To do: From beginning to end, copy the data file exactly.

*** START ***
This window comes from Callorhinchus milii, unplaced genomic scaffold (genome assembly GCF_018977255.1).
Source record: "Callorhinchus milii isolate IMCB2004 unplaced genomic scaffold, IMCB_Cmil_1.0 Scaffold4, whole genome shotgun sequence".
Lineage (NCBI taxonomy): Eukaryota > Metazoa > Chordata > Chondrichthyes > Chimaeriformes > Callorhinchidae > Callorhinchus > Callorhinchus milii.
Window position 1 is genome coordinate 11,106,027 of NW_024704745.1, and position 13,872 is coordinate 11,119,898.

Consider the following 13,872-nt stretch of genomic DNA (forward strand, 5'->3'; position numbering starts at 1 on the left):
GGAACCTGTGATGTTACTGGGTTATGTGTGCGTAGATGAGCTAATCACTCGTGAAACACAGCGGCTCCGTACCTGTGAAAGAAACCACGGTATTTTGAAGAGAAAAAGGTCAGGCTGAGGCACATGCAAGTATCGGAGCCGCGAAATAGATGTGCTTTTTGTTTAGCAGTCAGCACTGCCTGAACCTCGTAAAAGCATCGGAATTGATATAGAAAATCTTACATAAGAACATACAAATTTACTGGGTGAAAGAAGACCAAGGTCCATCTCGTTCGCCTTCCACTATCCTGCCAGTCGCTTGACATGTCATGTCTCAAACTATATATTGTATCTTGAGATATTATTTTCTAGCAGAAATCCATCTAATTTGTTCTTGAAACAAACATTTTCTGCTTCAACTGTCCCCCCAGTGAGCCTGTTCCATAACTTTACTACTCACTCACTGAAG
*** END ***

This window comes from Callorhinchus milii, unplaced genomic scaffold (genome assembly GCF_018977255.1).
Source record: "Callorhinchus milii isolate IMCB2004 unplaced genomic scaffold, IMCB_Cmil_1.0 Scaffold4, whole genome shotgun sequence".
Lineage (NCBI taxonomy): Eukaryota > Metazoa > Chordata > Chondrichthyes > Chimaeriformes > Callorhinchidae > Callorhinchus > Callorhinchus milii.
Window position 1 is genome coordinate 11,106,027 of NW_024704745.1, and position 13,872 is coordinate 11,119,898.

Consider the following 13,872-nt stretch of genomic DNA (forward strand, 5'->3'; position numbering starts at 1 on the left):
GGAACCTGTGATGTTACTGGGTTATGTGTGCGTAGATGAGCTAATCACTCGTGAAACACAGCGGCTCCGTACCTGTGAAAGAAACCACGGTATTTTGAAGAGAAAAAGGTCAGGCTGAGGCACATGCAAGTATCGGAGCCGCGAAATAGATGTGCTTTTTGTTTAGCAGTCAGCACTGCCTGAACCTCGTAAAAGCATCGGAATTGATATAGAAAATCTTACATAAGAACATACAAATTTACTGGGTGAAAGAAGACCAAGGTCCATCTCGTTCGCCTTCCACTATCCTGCCAGTCGCTTGACATGTCATGTCTCAAACTATATATTGTATCTTGAGATATTATTTTCTAGCAGAAATCCATCTAATTTGTTCTTGAAACAAACATTTTCTGCTTCAACTGTCCCCCCAGTGAGCCTGTTCCATAACTTTACTACTCACTCACTGAAG